Letters to the Editor

Richland County Election Commission’s removal didn’t solve all the problems

Poll workers line up to deliver election Richland County election results outside the Richland County Administration Building in 2017.
Poll workers line up to deliver election Richland County election results outside the Richland County Administration Building in 2017. The State file photo

The recent removal of the entire board of the Richland County Election Commission shines a spotlight on an ongoing problem. But voters should not be lulled into thinking that everything is taken care of.

Our state’s voting computers make mistakes and break down, leading to lines and chaos. They must be serviced by private technicians, who are outside the county’s chain of command. Election experts have sounded the alarm that these voting computers are insecure, which is why other states are moving to next generation paper ballots. Paper is less expensive, unhackable and reduces lines.

Yet our state Election Commission is doubling down. They want a new slate of basically the same voting computers, guaranteeing another decade of the same problems. Perhaps this decision has something to do with lobbying by the voting computer manufacturer, which treats state election commissioners to conferences at ritzy Las Vegas resorts.

Securing our elections will require our elected officials to appoint a board that is professional and works as a team. It will require better funding and improved space from the county and the state. It will require the state Election Commission to put voters first. And all of this needs to happen fast.

Matt Kisner


Election Commission problem is too many supervisors over the executive director

Here we go again, lots and lots of criticism by people who probably don’t know what it takes to run an election through staffing training, supplying and finally accounting for voters. I don’t know the majority of commission members, but I’ll tell you there was one commission member, Peter Kennedy, who always showed up to my precinct, and I believe to all others, to see how we were doing and if we needed anything at my precinct each election. In my opinion, the problem with our elections is too many people (Richland County Council, the State of South Carolina and the State Election Commission) who have supervisory responsibility over the executive director. I don’t know about you, but having more than one person to answer to while begging for resources to do your job is a snake pit! I think something needs to change if we truly want well-run elections. I’d like to see each commission member go through the training all of us have to take and then work the 14-hour election day. I also think you need to see all the work going on leading up to each election. I’m not sure how many of you try to recruit people to work and then still run an election when over 200 people who committed to work and took the training decide they don’t want to work the election. Add to that the age of the machines we’ve been working with that have passed their prime.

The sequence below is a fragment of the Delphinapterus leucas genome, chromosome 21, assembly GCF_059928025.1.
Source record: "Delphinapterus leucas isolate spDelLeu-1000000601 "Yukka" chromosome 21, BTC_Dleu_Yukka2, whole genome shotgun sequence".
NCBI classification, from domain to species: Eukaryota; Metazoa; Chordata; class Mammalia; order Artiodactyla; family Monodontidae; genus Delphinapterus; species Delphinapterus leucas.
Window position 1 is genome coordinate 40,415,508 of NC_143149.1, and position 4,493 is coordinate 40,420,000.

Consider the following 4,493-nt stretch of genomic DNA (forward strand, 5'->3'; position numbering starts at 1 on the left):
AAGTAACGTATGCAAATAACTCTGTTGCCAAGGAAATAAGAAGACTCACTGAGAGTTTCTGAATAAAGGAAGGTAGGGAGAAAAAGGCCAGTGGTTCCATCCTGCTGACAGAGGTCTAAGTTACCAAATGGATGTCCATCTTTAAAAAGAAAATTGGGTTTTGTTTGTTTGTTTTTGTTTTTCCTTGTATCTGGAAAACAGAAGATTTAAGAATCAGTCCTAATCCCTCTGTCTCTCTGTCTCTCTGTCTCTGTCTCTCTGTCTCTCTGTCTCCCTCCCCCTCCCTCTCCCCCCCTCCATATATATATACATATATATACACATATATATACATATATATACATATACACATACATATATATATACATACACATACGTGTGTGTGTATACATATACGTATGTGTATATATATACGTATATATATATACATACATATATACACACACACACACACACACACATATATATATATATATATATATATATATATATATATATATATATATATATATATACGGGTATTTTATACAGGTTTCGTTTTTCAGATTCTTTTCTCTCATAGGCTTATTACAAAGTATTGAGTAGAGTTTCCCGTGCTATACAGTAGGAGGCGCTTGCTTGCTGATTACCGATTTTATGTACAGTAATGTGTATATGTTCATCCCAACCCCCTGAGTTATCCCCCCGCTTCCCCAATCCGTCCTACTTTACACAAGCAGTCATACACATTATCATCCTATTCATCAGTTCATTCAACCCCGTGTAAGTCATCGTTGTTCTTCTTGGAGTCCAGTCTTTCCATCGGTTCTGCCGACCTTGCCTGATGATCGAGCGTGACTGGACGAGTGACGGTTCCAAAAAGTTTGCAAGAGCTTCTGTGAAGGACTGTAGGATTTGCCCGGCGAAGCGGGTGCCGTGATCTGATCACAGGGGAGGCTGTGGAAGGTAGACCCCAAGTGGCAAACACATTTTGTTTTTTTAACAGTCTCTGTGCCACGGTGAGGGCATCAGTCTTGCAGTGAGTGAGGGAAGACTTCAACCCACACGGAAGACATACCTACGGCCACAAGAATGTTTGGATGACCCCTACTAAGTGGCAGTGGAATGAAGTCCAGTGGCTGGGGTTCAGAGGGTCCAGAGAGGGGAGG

As far as firing the entire commission, I’m truly sorry to hear that Mr. Kennedy is gone. I feel you may have thrown the baby out with the bath water!

Helen Foley


It’s time our representatives remove ineffective boards

I would like to commend the honorable Dick Harpootlian and Gov. McMaster for forgoing politics and doing the right thing by the citizens of Richland County and for the state of Sout Carolina.

It is time for partisan politics to go away and our representatives represent whom elected them. These two individuals challenged the Election Commission of Richland County thanks to Harpootlian and our governor for removing a “good ole boy” board. It’s time our representatives remove ineffective boards and councils. The election process in our country is sacred and needs to be managed by the best we can appoint or hire. Thank you for finally removing a board that does not do the required education. There is no room for excuses of why these classes are completed in a timely manner.

Our county and state deserve better.

David Lovit


The State publishes a cross section of the letters we receive from South Carolinians in order to provide a forum for our community and also to allow our community to get a good look at itself, for good or bad. The letters represent the views of the letter writers, not necessarily of The State.